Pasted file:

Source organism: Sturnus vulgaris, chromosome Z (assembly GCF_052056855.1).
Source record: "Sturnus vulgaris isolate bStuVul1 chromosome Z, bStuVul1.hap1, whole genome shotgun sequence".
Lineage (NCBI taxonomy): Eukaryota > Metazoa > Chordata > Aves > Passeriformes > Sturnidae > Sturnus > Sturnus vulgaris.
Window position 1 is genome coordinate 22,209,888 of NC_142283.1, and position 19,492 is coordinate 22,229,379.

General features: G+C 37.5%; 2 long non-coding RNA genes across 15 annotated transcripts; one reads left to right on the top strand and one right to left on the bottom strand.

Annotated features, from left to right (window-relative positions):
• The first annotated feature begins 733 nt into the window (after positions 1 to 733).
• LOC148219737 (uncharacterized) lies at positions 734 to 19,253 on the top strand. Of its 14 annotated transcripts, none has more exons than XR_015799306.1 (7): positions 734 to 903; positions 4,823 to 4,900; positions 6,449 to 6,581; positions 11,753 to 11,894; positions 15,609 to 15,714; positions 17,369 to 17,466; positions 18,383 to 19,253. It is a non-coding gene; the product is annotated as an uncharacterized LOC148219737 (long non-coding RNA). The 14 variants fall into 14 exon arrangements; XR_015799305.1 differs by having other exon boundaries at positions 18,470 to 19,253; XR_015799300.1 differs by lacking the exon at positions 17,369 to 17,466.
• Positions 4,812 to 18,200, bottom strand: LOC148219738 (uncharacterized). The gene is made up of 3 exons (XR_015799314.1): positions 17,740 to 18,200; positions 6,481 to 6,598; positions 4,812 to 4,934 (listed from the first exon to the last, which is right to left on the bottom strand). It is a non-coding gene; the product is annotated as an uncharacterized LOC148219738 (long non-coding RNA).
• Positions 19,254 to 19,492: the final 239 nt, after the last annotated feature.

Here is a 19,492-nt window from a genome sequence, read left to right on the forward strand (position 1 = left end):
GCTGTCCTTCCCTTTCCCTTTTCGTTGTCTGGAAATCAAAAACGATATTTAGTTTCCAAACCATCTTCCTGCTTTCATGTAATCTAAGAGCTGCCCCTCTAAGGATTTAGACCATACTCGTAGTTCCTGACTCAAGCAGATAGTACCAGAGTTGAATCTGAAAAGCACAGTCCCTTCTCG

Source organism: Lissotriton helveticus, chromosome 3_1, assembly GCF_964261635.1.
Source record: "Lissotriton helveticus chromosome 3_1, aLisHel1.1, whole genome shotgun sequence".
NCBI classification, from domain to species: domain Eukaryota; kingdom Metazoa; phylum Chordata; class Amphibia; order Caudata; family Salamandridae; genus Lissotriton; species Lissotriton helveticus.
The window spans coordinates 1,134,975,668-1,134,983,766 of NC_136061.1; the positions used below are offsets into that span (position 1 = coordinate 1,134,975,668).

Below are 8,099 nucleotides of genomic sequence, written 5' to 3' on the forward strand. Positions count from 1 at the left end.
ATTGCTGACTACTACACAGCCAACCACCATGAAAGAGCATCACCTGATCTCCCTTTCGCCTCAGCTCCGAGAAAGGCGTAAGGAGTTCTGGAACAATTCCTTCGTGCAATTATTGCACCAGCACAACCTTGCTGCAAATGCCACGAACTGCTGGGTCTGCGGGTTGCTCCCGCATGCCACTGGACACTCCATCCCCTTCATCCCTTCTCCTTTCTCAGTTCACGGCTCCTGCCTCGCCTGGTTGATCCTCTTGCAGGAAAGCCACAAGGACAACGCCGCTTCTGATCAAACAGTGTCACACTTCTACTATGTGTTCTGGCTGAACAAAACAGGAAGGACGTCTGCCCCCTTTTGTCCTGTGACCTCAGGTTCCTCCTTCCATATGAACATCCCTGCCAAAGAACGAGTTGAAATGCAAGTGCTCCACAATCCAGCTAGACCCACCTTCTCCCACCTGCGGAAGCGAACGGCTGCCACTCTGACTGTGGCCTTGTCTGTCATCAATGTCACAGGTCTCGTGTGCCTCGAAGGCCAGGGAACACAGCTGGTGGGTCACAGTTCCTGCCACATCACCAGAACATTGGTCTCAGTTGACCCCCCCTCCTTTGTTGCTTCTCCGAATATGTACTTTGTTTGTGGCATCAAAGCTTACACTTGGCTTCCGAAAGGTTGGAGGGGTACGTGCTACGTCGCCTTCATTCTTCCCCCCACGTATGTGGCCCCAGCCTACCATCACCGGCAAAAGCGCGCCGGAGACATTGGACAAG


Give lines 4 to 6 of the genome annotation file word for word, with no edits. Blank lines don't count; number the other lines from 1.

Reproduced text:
Window position 1 is genome coordinate 22,209,888 of NC_142283.1, and position 19,492 is coordinate 22,229,379.

General features: G+C 37.5%; 2 long non-coding RNA genes across 15 annotated transcripts; one reads left to right on the top strand and one right to left on the bottom strand.

Annotated features, from left to right (window-relative positions):